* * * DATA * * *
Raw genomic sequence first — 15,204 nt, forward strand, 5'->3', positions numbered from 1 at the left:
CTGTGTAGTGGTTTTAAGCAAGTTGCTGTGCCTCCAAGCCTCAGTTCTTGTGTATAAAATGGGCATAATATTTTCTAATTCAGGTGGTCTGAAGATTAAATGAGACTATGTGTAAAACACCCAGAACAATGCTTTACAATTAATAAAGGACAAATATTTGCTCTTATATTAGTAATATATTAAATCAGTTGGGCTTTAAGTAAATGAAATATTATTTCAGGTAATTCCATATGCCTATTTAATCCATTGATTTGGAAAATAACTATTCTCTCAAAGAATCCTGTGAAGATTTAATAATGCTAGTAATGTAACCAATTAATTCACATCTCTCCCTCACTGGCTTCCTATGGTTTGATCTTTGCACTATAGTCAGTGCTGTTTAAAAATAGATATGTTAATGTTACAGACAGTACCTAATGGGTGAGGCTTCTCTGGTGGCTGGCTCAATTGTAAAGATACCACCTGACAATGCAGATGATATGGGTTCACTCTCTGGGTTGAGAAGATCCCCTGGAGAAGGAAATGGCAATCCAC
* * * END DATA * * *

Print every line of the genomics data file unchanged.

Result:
Raw genomic sequence first — 15,204 nt, forward strand, 5'->3', positions numbered from 1 at the left:
CTGTGTAGTGGTTTTAAGCAAGTTGCTGTGCCTCCAAGCCTCAGTTCTTGTGTATAAAATGGGCATAATATTTTCTAATTCAGGTGGTCTGAAGATTAAATGAGACTATGTGTAAAACACCCAGAACAATGCTTTACAATTAATAAAGGACAAATATTTGCTCTTATATTAGTAATATATTAAATCAGTTGGGCTTTAAGTAAATGAAATATTATTTCAGGTAATTCCATATGCCTATTTAATCCATTGATTTGGAAAATAACTATTCTCTCAAAGAATCCTGTGAAGATTTAATAATGCTAGTAATGTAACCAATTAATTCACATCTCTCCCTCACTGGCTTCCTATGGTTTGATCTTTGCACTATAGTCAGTGCTGTTTAAAAATAGATATGTTAATGTTACAGACAGTACCTAATGGGTGAGGCTTCTCTGGTGGCTGGCTCAATTGTAAAGATACCACCTGACAATGCAGATGATATGGGTTCACTCTCTGGGTTGAGAAGATCCCCTGGAGAAGGAAATGGCAATCCAC